The Occupational Safety and Health Administration is preparing three guidance documents on its new hazard communication standard to help employers comply with the rule, an agency official said March 5.
Maureen Ruskin, OSHA's top hazard communication official, said the agency is working on a guidebook on the standard tailored for small- and medium-sized companies, and another specifically on hazard classification under the rule.
In addition, OSHA's enforcement division is developing a compliance directive on the standard, Ruskin said during a session at the GlobalChem 2014 Conference and Exhibition in Baltimore, an annual gathering organized by the American Chemistry Council and the Society of Chemical Manufacturers and Affiliates.
Ruskin told Bloomberg BNA after the session that the small-company guidebook is likely to be ready first. That guidebook is going through final formatting and could be published in a matter of days or within a month, she said.
OSHA hopes to finish its hazard classification guidance in a few months, Ruskin said.
Ruskin said she couldn't predict when the compliance directive would be finished because the enforcement division is responsible for it. Compliance directives instruct inspectors on how to enforce OSHA standards and are publicly available on the agency's website.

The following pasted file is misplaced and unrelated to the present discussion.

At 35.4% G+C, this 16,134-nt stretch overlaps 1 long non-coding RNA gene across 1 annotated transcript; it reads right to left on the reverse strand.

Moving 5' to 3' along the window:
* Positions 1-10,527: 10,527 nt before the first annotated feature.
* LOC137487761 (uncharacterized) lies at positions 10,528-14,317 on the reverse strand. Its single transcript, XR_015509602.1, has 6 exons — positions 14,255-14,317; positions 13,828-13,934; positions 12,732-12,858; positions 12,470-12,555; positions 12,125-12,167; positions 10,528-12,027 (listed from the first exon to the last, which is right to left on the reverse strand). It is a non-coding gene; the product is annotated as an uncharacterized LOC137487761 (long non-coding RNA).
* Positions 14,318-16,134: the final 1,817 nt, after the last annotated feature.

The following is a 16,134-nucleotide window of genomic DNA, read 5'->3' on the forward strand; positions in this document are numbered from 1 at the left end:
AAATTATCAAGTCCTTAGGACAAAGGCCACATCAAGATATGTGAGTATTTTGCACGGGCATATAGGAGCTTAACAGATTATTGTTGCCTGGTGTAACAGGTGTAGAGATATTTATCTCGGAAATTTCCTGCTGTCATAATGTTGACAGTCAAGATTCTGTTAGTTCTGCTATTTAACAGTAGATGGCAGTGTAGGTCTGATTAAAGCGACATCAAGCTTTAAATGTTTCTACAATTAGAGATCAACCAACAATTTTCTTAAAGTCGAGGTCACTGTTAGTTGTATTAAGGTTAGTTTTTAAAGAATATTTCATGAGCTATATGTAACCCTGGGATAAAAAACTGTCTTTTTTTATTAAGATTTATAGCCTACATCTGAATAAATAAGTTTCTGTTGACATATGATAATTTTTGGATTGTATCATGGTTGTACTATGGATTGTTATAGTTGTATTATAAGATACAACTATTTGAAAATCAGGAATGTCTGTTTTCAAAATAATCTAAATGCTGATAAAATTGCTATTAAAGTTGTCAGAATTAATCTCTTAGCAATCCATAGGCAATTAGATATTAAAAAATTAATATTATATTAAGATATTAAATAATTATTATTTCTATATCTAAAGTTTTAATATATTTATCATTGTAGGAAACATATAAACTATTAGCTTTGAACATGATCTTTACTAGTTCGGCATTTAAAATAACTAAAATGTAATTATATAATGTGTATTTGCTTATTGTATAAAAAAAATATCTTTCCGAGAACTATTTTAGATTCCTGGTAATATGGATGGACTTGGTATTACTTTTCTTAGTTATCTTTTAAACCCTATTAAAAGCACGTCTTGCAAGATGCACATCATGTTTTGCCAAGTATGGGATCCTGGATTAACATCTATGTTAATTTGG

OSHA finalized its updated regulations for hazard communication in March 2012 to harmonize U.S. rules with the United Nations' Globally Harmonized System of Classification and Labelling of Chemicals. The lion's share of the regulation takes effect in June 2015.
The agency has previously issued a series of fact sheets, quick cards and other guidance on the standard. Most recently, OSHA developed technical guidance on applying requirements of the rule to combustible dust, petroleum streams, hazards not otherwise classified and specific target organ toxicity.
The agency developed the guidance as part of a deal to settle a legal challenge against the rule brought by the American Petroleum Institute.